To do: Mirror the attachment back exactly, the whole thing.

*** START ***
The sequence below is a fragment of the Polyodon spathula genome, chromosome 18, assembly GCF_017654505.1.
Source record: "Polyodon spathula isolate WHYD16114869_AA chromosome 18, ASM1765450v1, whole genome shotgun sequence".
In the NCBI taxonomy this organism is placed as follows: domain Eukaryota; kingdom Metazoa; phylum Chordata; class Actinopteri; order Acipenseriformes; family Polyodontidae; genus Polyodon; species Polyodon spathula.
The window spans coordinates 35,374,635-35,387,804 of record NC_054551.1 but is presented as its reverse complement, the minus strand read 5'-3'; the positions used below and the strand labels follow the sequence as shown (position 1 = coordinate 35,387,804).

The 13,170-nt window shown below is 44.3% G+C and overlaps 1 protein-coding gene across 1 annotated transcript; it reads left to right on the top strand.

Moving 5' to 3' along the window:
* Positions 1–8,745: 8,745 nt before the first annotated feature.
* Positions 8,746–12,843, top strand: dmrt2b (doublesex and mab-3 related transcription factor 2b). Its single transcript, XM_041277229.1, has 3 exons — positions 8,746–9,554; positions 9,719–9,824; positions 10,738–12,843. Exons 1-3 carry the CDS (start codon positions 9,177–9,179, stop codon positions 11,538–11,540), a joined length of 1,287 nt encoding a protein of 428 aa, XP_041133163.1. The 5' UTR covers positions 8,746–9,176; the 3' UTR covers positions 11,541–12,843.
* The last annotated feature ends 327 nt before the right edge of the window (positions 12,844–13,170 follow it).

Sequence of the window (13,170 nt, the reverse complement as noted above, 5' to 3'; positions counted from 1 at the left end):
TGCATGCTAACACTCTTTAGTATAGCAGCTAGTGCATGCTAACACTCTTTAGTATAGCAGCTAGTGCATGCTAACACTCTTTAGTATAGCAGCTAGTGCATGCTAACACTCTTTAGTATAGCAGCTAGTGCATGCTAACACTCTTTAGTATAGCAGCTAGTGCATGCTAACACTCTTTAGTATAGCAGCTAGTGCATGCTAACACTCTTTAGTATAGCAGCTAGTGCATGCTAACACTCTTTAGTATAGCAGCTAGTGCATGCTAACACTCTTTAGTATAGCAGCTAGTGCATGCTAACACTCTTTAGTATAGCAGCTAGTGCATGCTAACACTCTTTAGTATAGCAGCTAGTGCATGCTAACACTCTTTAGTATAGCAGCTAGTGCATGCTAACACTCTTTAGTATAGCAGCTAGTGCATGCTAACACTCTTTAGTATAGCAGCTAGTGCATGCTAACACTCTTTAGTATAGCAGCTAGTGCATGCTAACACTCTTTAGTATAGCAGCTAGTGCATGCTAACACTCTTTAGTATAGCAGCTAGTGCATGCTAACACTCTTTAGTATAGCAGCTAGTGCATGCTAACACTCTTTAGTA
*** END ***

The sequence below is a fragment of the Polyodon spathula genome, chromosome 18, assembly GCF_017654505.1.
Source record: "Polyodon spathula isolate WHYD16114869_AA chromosome 18, ASM1765450v1, whole genome shotgun sequence".
In the NCBI taxonomy this organism is placed as follows: domain Eukaryota; kingdom Metazoa; phylum Chordata; class Actinopteri; order Acipenseriformes; family Polyodontidae; genus Polyodon; species Polyodon spathula.
The window spans coordinates 35,374,635-35,387,804 of record NC_054551.1 but is presented as its reverse complement, the minus strand read 5'-3'; the positions used below and the strand labels follow the sequence as shown (position 1 = coordinate 35,387,804).

The 13,170-nt window shown below is 44.3% G+C and overlaps 1 protein-coding gene across 1 annotated transcript; it reads left to right on the top strand.

Moving 5' to 3' along the window:
* Positions 1–8,745: 8,745 nt before the first annotated feature.
* Positions 8,746–12,843, top strand: dmrt2b (doublesex and mab-3 related transcription factor 2b). Its single transcript, XM_041277229.1, has 3 exons — positions 8,746–9,554; positions 9,719–9,824; positions 10,738–12,843. Exons 1-3 carry the CDS (start codon positions 9,177–9,179, stop codon positions 11,538–11,540), a joined length of 1,287 nt encoding a protein of 428 aa, XP_041133163.1. The 5' UTR covers positions 8,746–9,176; the 3' UTR covers positions 11,541–12,843.
* The last annotated feature ends 327 nt before the right edge of the window (positions 12,844–13,170 follow it).

Sequence of the window (13,170 nt, the reverse complement as noted above, 5' to 3'; positions counted from 1 at the left end):
TGCATGCTAACACTCTTTAGTATAGCAGCTAGTGCATGCTAACACTCTTTAGTATAGCAGCTAGTGCATGCTAACACTCTTTAGTATAGCAGCTAGTGCATGCTAACACTCTTTAGTATAGCAGCTAGTGCATGCTAACACTCTTTAGTATAGCAGCTAGTGCATGCTAACACTCTTTAGTATAGCAGCTAGTGCATGCTAACACTCTTTAGTATAGCAGCTAGTGCATGCTAACACTCTTTAGTATAGCAGCTAGTGCATGCTAACACTCTTTAGTATAGCAGCTAGTGCATGCTAACACTCTTTAGTATAGCAGCTAGTGCATGCTAACACTCTTTAGTATAGCAGCTAGTGCATGCTAACACTCTTTAGTATAGCAGCTAGTGCATGCTAACACTCTTTAGTATAGCAGCTAGTGCATGCTAACACTCTTTAGTATAGCAGCTAGTGCATGCTAACACTCTTTAGTATAGCAGCTAGTGCATGCTAACACTCTTTAGTATAGCAGCTAGTGCATGCTAACACTCTTTAGTATAGCAGCTAGTGCATGCTAACACTCTTTAGTATAGCAGCTAGTGCATGCTAACACTCTTTAGTA